Every once in a while East Village poet Richard Hell gets invited to write for the New York Times Book Review, and when he does he usually shows the other critics how it's done. His unenthusiastic review of Edmund White's biography Rimbaud: The Double Life of a Rebel is witty, lush and elegant, especially when he ignores White's book and spins his own appreciations:
He learned very much from Baudelaire, and in many ways Baudelaire remains his master, but Baudelaire was a poet of ennui (and dreams), while Rimbaud reels with the most robust -- if often contemptuous -- vitality (and dreams).
Edmund White's book is part of James Atlas's series of short biographies, and Hell clearly seems to think that Atlas ought to have invited Hell to write the biography of Arthur Rimbaud so that Edmund White could review it in the NYTBR. Interestingly, Germaine Greer seems to have a similar feeling about an ambitious history book, The Enemy Within: 2,000 Years of Witch-Hunting in the Western World by John Demos. Greer takes John Demos apart like an expert lawyer with a crouching witness. She seems to have the knowledge to back her criticism up:
Moreover, Demos is ill equipped to explain why it is that the most frightful witch hunts of the 16th and 17th centuries occurred in Protestant Europe, where the authority of the papacy had been rejected and minority sects and millennial cults were springing up everywhere. He disposes of the most diligent witch hunters in Europe in a few brief synoptic paragraphs that add little to our understanding of why 9 million -- or was it 50,000? -- people were tried as witches between 1550 and 1700.
"Ill equipped"! Ouch. I expect to read a letter of protest from John Demos two Sundays from now. But it better be a good letter, because Germaine Greer makes a very strong case.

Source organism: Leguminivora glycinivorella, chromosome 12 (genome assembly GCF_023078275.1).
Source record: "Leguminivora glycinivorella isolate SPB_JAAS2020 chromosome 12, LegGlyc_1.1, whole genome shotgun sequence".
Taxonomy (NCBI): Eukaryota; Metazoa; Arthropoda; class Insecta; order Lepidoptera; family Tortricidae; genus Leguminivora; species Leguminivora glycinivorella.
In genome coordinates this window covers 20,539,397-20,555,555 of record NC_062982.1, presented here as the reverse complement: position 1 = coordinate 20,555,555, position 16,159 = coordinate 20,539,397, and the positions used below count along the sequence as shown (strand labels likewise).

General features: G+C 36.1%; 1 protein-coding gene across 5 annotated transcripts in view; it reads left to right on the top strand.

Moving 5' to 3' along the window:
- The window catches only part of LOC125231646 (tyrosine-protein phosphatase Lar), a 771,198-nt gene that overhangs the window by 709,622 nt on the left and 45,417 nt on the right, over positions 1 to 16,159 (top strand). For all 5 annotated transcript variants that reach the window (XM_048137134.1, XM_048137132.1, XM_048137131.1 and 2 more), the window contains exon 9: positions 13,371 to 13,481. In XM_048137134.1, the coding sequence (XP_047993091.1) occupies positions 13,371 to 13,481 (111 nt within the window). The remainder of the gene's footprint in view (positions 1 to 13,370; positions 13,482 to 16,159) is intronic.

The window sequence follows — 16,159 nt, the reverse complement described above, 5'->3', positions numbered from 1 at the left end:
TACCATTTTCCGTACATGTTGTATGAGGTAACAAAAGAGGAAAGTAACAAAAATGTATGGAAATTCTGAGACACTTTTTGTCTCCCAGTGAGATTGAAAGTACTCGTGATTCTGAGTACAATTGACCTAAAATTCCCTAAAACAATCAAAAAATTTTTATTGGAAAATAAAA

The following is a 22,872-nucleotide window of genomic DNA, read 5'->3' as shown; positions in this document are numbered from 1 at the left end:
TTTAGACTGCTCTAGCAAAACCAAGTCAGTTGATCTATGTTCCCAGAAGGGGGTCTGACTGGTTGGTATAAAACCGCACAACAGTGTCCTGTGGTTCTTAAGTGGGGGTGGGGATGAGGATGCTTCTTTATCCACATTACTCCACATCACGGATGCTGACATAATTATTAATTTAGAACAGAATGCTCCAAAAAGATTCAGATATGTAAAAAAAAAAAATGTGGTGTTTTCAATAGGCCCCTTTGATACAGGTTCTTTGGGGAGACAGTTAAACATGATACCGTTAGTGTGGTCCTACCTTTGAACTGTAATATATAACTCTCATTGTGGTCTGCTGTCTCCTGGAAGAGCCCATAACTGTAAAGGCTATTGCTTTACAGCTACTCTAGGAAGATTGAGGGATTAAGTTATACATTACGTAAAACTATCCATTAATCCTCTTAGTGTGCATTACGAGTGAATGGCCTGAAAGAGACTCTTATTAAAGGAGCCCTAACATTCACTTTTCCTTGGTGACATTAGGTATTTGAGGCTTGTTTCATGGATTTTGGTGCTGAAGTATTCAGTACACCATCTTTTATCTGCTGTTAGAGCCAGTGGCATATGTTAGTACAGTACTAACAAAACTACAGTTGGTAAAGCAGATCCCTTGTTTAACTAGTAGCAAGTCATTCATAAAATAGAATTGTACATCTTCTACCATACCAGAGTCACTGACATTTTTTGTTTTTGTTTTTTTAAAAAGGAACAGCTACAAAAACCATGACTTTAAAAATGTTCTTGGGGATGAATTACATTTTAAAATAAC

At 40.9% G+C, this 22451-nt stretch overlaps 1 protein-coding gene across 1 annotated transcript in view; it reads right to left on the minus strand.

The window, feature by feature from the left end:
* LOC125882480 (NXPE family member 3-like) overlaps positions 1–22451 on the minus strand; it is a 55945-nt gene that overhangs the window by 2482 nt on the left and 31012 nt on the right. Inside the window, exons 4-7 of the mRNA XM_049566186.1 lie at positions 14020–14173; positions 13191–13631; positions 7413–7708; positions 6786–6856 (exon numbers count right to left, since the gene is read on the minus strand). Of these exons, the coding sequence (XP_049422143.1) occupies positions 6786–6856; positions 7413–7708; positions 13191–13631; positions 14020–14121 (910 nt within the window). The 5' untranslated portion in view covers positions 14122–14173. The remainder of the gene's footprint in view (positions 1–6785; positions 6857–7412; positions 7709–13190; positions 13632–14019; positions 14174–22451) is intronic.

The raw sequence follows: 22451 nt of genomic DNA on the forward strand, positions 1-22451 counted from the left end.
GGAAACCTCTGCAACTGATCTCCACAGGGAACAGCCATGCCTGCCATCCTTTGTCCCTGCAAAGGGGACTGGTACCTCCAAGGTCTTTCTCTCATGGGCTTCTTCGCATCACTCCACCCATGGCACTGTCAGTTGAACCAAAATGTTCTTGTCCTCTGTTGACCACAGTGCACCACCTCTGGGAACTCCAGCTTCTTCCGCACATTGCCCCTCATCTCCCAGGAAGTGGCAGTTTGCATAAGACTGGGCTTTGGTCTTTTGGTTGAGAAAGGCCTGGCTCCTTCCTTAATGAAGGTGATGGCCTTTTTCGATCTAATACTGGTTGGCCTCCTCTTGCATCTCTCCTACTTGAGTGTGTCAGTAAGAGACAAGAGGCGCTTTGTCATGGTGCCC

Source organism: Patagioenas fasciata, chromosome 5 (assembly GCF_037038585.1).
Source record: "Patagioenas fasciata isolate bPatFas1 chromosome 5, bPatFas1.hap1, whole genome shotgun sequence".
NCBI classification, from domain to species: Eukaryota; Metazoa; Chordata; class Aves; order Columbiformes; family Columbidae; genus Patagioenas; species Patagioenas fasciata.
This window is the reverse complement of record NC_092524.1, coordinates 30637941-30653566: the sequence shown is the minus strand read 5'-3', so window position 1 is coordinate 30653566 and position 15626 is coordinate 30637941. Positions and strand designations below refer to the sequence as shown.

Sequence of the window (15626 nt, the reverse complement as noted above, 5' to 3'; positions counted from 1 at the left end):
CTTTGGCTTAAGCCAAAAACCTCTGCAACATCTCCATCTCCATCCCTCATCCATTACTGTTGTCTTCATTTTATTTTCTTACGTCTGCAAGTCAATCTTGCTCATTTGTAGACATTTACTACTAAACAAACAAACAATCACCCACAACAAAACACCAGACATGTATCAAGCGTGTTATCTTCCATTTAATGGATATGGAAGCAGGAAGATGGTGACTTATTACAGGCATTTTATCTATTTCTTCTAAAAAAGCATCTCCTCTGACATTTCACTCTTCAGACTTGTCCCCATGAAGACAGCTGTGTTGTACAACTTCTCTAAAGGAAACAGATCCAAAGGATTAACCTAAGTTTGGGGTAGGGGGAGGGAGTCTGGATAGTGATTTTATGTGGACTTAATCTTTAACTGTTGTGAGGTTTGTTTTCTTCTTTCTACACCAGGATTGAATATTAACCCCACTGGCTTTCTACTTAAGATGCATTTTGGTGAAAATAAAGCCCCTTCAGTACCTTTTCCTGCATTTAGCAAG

These two takedowns were the pieces I enjoyed the most in today's Book Review. I was a bit puzzled at first by Anthony Gottlieb's survey of parrots in literature but by the time Gottlieb pointed out that somebody puts a parrot into a stew pot in Gabriel Garcia Marquez's One Hundred Years of Solitude and a parrot comes out of a stew pot in Love in the Time of Cholera I was sold. Good parrot piece.
I'm interested in Susan Morgan's Bombay Anna: The Real Story and Remarkable Adventures of the "King and I" Governess, based on Leah Price's review, which focuses on a surprising racial angle to the familiar true story.
It's probably not Alan Furst's fault that I don't care about John LeCarre's A Most Wanted Man. I just have better things to read. I'm not sure which of Julia Glass's I See You Everywhere, Nadeem Aslam's The Wasted Vigil or Per Paterson's To Siberia will make it onto my list either, but Liesl Schillinger, Lorraine Adams and Jonathan Miles all provided useful summaries so I can at least pretend at cocktail parties if needed.
We are sorry to learn of NYTBR trusted editor Dwight Garner's impending transfer from the Sunday publication to the daily Times book section. At one point we at LitKicks picked Garner to succeed (we hoped) Sam Tanenhaus as the Book Review's chief, based on his prescient creation of the successful blog Paper Cuts. Well, I guess that's not going to happen. I sure hope the Book Review doesn't let Paper Cuts languish in Garner's absence.
On the positive side, this probably means we'll read fewer book reviews by the consistently disappointing Michiko Kakutani in the daily New York Times. We can only hope.